const loadData = async () => {
    try {
        const url =
            "https://jsonplaceholder.typicode.com/todos/1";
        const res = await fetch(url);
        const data = await res.json();
        return data;
    } catch (error) {
        console.error(error);
    }
};

const data = loadData().then(data => console.log(data));
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You can simply...

const loadData = () =>
    fetch("https://jsonplaceholder.typicode.com/todos/1")
        .then(response => response.json())
        .catch(console.error);

const data = loadData().then(console.log);
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async/await is usually useful in scenarios where using promises makes the code hard to read (async iteration, conditional promises, etc), but for stuff like this, using just then makes sense, and keeps it simple.

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zba profile image
Alexey • Edited

Why do you think it is simpler to use then() ? Usually i write fetch block like

const data = 
     await (await fetch(url)).json()
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lukeshiru profile image
LUKE知る

I guess is a preference thing. That line you showed is far harder to read for me than the one with the then. I read mine as:

Fetch that url, then parse it as JSON

And I read yours as:

Wait for the JSON parse to be done, but first wait for the fetch to be done.

I mean the fetch one has a more "natural" order, and it doesn't need to make the function async, nor it needs multiple awaits to work.

Thread Thread
nikhilmwarrier profile image
Nikhil M Warrier • Edited

Exactly
That's why I use the then keyword a lot. It makes it super easy for even outsiders to read your code.

Thread Thread
milindsoorya profile image
milindsoorya Author

As long as you don't encounter a promise hell with then keyword, it is indeed okey to use then.

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jfbrennan profile image
Jordan Brennan

That’s not the same as Luke’s code. You would need to add the try and catch statements.

Thread Thread
zba profile image
Alexey • Edited

Still simple, and why i need them here ? it is probably async function and may be part of solid something, that can handle errors high level.

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milindsoorya profile image
milindsoorya Author

Yeah you are correct, but I was using a simple example to convey the point. It is pointless to compare these to methods as they have their own use cases.

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stradivario profile image
Kristiqn Tachev

There is also a useful command for Promise.allSettled since with Promise.all if one promise crashes you will lose the track for all of them.

Using allSettled will give you the result even if one of them crashes. Downside is that with both approaches if you don't do some concurrency using Promise.all and Promise.allSettled will fire up many promises and will make the buffer overflow so it is not memory wise operation.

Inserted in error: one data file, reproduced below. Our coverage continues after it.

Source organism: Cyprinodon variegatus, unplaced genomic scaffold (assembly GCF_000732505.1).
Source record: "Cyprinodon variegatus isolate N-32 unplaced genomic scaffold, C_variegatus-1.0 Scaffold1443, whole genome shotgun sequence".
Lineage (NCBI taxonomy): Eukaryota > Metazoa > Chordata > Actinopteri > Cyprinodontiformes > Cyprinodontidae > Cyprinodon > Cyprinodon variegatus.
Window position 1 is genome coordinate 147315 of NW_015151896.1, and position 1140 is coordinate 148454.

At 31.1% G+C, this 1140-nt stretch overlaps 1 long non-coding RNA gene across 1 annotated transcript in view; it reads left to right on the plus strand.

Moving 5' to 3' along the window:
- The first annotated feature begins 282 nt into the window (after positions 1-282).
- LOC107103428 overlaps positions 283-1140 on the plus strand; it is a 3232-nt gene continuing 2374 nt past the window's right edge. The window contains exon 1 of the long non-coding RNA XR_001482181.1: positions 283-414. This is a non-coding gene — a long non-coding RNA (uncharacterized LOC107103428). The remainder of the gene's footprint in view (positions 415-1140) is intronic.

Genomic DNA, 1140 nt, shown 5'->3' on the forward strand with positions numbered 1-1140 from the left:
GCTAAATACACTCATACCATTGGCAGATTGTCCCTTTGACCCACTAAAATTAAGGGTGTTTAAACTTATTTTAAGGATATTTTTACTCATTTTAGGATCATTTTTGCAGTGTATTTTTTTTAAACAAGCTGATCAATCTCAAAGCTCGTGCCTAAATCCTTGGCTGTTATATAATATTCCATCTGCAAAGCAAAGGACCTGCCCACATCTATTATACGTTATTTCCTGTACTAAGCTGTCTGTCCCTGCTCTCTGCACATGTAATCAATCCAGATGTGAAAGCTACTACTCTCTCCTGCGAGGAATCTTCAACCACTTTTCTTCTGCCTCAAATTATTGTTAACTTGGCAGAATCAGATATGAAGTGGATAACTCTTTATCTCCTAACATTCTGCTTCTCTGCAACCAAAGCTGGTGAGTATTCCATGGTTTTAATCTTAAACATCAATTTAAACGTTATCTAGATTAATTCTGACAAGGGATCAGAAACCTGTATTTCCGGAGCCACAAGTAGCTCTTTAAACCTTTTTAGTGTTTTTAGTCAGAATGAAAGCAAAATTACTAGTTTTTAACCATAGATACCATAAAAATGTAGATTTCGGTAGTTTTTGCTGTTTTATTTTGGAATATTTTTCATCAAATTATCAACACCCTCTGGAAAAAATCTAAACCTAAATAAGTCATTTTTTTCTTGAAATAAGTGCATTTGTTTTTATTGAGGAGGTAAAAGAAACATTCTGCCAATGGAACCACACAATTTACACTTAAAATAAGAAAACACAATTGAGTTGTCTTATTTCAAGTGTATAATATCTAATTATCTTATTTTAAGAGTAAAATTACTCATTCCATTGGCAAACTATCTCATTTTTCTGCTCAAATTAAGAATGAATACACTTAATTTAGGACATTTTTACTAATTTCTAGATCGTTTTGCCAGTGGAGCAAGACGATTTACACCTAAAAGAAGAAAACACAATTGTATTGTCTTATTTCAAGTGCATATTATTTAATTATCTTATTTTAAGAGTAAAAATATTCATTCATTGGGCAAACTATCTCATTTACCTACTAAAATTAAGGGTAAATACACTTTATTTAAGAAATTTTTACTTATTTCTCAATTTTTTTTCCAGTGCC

The way it needs to be is

export type SafePromiseResult<T, E = Error> = [T | null, E | null];

export const safeHandle = async <T, E = Error>(
  promise: Promise<T>,
): Promise<SafePromiseResult<T, E>> => {
  try {
    return [await promise, null];
  } catch (e) {
    return [null, e];
  }
};
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import { safeHandle } from './safe-handle';

import concurrent from 'p-limit';

interface MyEntity {
  name: string;
}

const promises: (() => Promise<SafePromiseResult<MyEntity, Error>>)[] = [];
const processRecord = async (entry: MyEntity) => {
  /* My Async logic goes here */
  return entry;
};
const entries = [{ name: 'Oh my god' }];

for (const entry of entries) {
  promises.push(() => safeHandle(processRecord(entry)));
}

const modifiedEntries: MyEntity[] = [];

for (const [entry, error] of await Promise.all(promises.map(concurrent(20)))) {
  if (error) {
    console.log('Error', error);
  } else {
    modifiedEntries.push(entry);
  }
}

console.log(modifiedEntries);
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The same can be used with allSettled for node 12

When using concurrent approach the code itself will fire only 20 promises at time.

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vishalraj82 profile image
Vishal Raj

@milindsoorya You have summed the promise nicely for those looking to get started. For Promise.all, you missed to mention that it will reject, the moment any promise returns failure.
Alternatively, Promise.allSettled lets all the promises run (whether resolve or reject), and finally resolves with the status of each promise as array.